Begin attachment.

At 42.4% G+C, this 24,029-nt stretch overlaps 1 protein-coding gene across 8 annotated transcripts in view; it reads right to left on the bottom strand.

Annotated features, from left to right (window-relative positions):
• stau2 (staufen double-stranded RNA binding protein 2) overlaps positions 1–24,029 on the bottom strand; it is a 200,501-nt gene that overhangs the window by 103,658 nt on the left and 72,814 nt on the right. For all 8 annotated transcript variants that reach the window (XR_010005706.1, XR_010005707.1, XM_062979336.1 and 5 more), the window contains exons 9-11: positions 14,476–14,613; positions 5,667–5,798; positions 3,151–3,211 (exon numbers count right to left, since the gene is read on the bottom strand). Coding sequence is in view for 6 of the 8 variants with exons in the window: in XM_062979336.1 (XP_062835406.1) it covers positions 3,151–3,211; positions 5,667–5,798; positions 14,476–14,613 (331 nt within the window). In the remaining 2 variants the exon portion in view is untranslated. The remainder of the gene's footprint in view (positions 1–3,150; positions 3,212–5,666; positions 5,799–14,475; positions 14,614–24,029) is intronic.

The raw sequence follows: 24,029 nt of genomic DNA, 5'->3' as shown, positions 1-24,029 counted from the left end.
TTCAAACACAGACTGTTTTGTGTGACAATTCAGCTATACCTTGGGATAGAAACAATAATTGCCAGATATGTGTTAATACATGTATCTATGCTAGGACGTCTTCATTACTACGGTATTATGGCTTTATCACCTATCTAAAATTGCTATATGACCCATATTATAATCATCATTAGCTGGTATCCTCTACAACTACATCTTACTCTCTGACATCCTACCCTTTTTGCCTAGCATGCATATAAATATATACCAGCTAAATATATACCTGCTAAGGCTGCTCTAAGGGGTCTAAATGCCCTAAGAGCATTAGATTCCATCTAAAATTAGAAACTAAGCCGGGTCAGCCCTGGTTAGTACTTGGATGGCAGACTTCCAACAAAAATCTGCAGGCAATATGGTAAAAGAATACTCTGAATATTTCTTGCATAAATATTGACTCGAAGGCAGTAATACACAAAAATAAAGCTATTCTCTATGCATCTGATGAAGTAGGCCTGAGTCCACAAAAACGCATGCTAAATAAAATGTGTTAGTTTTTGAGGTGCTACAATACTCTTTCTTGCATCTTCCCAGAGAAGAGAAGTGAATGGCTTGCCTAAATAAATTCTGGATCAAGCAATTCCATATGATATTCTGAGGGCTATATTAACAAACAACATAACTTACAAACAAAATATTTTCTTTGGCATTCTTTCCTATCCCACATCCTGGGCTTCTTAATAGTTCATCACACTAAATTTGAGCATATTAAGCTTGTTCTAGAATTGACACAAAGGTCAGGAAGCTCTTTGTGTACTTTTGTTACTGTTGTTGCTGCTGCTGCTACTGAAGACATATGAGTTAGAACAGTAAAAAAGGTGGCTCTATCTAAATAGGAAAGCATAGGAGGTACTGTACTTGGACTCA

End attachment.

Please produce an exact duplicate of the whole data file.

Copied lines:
At 42.4% G+C, this 24,029-nt stretch overlaps 1 protein-coding gene across 8 annotated transcripts in view; it reads right to left on the bottom strand.

Annotated features, from left to right (window-relative positions):
• stau2 (staufen double-stranded RNA binding protein 2) overlaps positions 1–24,029 on the bottom strand; it is a 200,501-nt gene that overhangs the window by 103,658 nt on the left and 72,814 nt on the right. For all 8 annotated transcript variants that reach the window (XR_010005706.1, XR_010005707.1, XM_062979336.1 and 5 more), the window contains exons 9-11: positions 14,476–14,613; positions 5,667–5,798; positions 3,151–3,211 (exon numbers count right to left, since the gene is read on the bottom strand). Coding sequence is in view for 6 of the 8 variants with exons in the window: in XM_062979336.1 (XP_062835406.1) it covers positions 3,151–3,211; positions 5,667–5,798; positions 14,476–14,613 (331 nt within the window). In the remaining 2 variants the exon portion in view is untranslated. The remainder of the gene's footprint in view (positions 1–3,150; positions 3,212–5,666; positions 5,799–14,475; positions 14,614–24,029) is intronic.

The raw sequence follows: 24,029 nt of genomic DNA, 5'->3' as shown, positions 1-24,029 counted from the left end.
TTCAAACACAGACTGTTTTGTGTGACAATTCAGCTATACCTTGGGATAGAAACAATAATTGCCAGATATGTGTTAATACATGTATCTATGCTAGGACGTCTTCATTACTACGGTATTATGGCTTTATCACCTATCTAAAATTGCTATATGACCCATATTATAATCATCATTAGCTGGTATCCTCTACAACTACATCTTACTCTCTGACATCCTACCCTTTTTGCCTAGCATGCATATAAATATATACCAGCTAAATATATACCTGCTAAGGCTGCTCTAAGGGGTCTAAATGCCCTAAGAGCATTAGATTCCATCTAAAATTAGAAACTAAGCCGGGTCAGCCCTGGTTAGTACTTGGATGGCAGACTTCCAACAAAAATCTGCAGGCAATATGGTAAAAGAATACTCTGAATATTTCTTGCATAAATATTGACTCGAAGGCAGTAATACACAAAAATAAAGCTATTCTCTATGCATCTGATGAAGTAGGCCTGAGTCCACAAAAACGCATGCTAAATAAAATGTGTTAGTTTTTGAGGTGCTACAATACTCTTTCTTGCATCTTCCCAGAGAAGAGAAGTGAATGGCTTGCCTAAATAAATTCTGGATCAAGCAATTCCATATGATATTCTGAGGGCTATATTAACAAACAACATAACTTACAAACAAAATATTTTCTTTGGCATTCTTTCCTATCCCACATCCTGGGCTTCTTAATAGTTCATCACACTAAATTTGAGCATATTAAGCTTGTTCTAGAATTGACACAAAGGTCAGGAAGCTCTTTGTGTACTTTTGTTACTGTTGTTGCTGCTGCTGCTACTGAAGACATATGAGTTAGAACAGTAAAAAAGGTGGCTCTATCTAAATAGGAAAGCATAGGAGGTACTGTACTTGGACTCA